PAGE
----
With unemployment currently at a record high as a result of COVID-19, participation in the Supplemental Nutrition Assistance Program (SNAP) is expected to increase significantly. Congress has already passed three COVID-19 aid bills, which include SNAP provisions such as funding for emergency benefits for SNAP households and program administrative flexibilities. This issue brief that reviews the evidence on the impact of increased SNAP benefits on the economy and on SNAP households in the context of the current SNAP benefit allotment. It also discusses the SNAP provisions in the three congressional COVID-19 aid bills that have been already been enacted. Findings from this review of the evidence include: increased SNAP expenditures effectively boost and stabilize the economy; larger SNAP benefits reduce poverty and food insecurity, and increase food spending; current SNAP benefits are inadequate to cover a households’ food costs; and SNAP benefit inadequacy has negative implications for health and education. These findings highlight the current inadequacy of SNAP benefits, which is likely amplified as a result of COVID-19, as well as the evidence that increasing SNAP benefits is a proven policy approach to stimulate the economy.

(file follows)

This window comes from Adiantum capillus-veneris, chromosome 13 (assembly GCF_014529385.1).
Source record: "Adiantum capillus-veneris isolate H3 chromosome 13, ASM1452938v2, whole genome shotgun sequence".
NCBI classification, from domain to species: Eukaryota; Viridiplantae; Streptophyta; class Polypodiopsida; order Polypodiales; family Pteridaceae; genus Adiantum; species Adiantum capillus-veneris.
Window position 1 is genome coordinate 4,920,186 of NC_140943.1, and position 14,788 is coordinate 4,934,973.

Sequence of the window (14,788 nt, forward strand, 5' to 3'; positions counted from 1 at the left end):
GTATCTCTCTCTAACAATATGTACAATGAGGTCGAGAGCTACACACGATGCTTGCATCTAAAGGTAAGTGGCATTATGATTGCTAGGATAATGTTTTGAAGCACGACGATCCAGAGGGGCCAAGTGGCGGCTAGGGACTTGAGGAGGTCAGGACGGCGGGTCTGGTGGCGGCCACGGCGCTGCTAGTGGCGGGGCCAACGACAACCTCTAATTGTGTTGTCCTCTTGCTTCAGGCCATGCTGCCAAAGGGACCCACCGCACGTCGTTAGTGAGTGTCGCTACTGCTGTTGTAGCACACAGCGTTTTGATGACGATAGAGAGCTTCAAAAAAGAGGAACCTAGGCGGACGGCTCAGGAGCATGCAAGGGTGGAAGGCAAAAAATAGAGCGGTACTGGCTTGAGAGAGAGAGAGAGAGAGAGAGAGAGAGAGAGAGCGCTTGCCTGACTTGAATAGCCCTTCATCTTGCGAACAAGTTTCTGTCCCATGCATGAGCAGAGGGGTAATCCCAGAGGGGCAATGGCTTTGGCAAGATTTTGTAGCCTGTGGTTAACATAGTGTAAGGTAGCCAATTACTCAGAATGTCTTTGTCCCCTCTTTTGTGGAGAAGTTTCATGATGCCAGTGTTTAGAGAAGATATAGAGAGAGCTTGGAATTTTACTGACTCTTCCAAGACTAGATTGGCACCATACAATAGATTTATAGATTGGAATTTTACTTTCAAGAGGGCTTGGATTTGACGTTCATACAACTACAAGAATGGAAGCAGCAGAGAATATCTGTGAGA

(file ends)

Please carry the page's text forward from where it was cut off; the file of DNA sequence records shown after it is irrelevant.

The Impact of Increasing SNAP Benefits on Stabilizing the Economy, Reducing Poverty and Food Insecurity amid COVID‑19 Pandemic
The USDA Special Supplemental Nutrition Program for Women, Infants, and Children (WIC) provides critical nutrition assistance to lower-income women, infants, and young children. During the coronavirus pandemic, unemployment has risen to levels greater than experienced during the Great Recession, and food insecurity has also increased, making WIC’s role more important … More
The Every Student Succeeds Act (ESSA) was signed into law on December 10, 2015, reauthorizing the Elementary and Secondary Education Act of 1965. ESSA created an opportunity to broaden accountability beyond traditional subjects, such as math, to potentially focus on health and wellness in schools. States could select health and … More
More than 21.8 million school-age children receive free or reduced-price school lunch and 12.6 million children receive free or reduced-price breakfast each day. Since updated nutrition standards for school meals, snack foods, and beverages have been implemented following passage of the 2010 Healthy, Hunger-Free Kids Act, a growing body of … More